When creating a movie to release in such a competitive industry, assurance is needed that there will be a return on investment as well as that their movie will be well-received by the public and entertaining to make it a popular hit at the box office. Using a sample of 100 motion pictures from 2005 and numerical methods of descriptive statistics, including measures of location, variability, distribution shape and the detection of outliers, the motion picture industry can be analyzed more specifically in order to learn how these variables play a part in the success of a motion picture. The main concern of management in this case would be with regard to revenue, profit, and entertainment. In this case study it was found that there was a high correlation between the total gross sales and the opening gross sales, time spent in the Top 60 and the number of theaters played in, indicating that movie makers should take these variables into consideration when trying to predict or plan for a successful movie.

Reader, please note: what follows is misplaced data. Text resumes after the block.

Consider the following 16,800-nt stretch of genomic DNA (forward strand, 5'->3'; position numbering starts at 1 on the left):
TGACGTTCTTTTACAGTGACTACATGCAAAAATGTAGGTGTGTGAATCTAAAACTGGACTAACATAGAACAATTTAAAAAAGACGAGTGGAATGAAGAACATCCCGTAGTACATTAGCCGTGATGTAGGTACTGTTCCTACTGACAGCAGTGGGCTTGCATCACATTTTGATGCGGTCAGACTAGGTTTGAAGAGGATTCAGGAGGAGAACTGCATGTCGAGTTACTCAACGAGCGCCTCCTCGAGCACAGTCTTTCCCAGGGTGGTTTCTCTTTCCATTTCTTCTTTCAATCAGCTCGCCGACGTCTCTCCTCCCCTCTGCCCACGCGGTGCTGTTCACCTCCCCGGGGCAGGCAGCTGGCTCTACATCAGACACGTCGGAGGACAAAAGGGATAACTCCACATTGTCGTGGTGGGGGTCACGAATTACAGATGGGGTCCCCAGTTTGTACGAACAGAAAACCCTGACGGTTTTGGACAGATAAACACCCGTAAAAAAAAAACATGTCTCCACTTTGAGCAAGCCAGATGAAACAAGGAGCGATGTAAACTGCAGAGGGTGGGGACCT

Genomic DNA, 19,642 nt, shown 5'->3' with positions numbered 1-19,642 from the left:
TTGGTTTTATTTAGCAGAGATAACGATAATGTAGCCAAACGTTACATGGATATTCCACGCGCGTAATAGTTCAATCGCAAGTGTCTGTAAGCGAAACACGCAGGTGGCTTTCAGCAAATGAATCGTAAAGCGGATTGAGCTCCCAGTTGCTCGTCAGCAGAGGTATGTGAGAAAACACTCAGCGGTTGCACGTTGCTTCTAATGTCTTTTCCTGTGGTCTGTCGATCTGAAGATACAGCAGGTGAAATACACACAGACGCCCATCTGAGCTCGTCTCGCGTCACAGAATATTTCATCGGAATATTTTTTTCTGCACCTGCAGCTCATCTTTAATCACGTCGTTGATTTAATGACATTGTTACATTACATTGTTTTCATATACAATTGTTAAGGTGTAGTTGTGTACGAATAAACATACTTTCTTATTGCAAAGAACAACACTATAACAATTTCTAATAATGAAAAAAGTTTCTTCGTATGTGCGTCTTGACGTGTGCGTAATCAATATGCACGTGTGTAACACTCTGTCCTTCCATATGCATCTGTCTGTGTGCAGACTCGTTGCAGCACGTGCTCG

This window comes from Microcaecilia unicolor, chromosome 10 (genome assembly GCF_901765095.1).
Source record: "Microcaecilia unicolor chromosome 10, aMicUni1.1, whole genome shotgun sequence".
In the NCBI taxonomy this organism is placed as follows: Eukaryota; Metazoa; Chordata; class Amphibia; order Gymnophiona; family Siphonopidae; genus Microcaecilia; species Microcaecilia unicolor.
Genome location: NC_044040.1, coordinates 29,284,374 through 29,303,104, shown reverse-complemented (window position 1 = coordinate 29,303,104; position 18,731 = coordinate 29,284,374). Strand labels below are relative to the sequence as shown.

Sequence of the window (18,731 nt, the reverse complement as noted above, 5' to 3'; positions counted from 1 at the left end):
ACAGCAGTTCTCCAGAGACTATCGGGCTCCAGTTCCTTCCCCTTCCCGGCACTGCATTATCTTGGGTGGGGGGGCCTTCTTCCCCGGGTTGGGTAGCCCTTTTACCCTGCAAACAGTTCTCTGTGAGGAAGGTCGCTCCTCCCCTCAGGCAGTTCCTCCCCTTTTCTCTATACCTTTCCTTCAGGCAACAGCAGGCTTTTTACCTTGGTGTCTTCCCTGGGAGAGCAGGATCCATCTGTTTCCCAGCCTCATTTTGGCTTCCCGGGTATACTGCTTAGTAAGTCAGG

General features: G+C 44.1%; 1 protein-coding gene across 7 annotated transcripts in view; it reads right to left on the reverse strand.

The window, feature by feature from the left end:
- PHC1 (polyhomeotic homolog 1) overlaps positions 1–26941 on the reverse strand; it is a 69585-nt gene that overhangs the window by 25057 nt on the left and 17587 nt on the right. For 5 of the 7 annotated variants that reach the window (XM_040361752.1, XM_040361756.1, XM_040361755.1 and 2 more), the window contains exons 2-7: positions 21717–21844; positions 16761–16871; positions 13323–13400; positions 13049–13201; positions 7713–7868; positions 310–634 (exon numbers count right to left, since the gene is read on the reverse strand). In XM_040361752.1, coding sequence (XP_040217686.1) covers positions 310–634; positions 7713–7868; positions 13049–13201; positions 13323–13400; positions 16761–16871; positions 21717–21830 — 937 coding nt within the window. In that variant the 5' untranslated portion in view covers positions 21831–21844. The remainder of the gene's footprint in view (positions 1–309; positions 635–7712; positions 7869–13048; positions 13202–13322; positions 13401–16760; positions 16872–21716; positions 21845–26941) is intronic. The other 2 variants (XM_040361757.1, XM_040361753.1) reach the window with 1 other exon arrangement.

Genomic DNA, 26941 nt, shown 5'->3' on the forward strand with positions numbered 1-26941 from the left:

The motion picture industry is a cutthroat, multi-billion dollar industry involving a diverse number of contributors to making a successful movie. From production crews, actors, and directors to marketing crews, distribution companies and movie theaters, there is substantial time and effort put into these creations and there are four variables commonly used to measure the return on this investment. These variables include the opening weekend gross sales, total gross sales, number of theaters showing the movie, and weeks in the top sixty of gross sales.
The first variable, opening gross, can inform movie makers how anticipated and well-received a movie is and can be a good indication of how much money the movie will earn overall. After calculating several central tendency measures (mean, median, and mode), one can create a histogram and see the opening weekend gross sales are heavily skewed to the right. The median opening gross sales of 0.40,...
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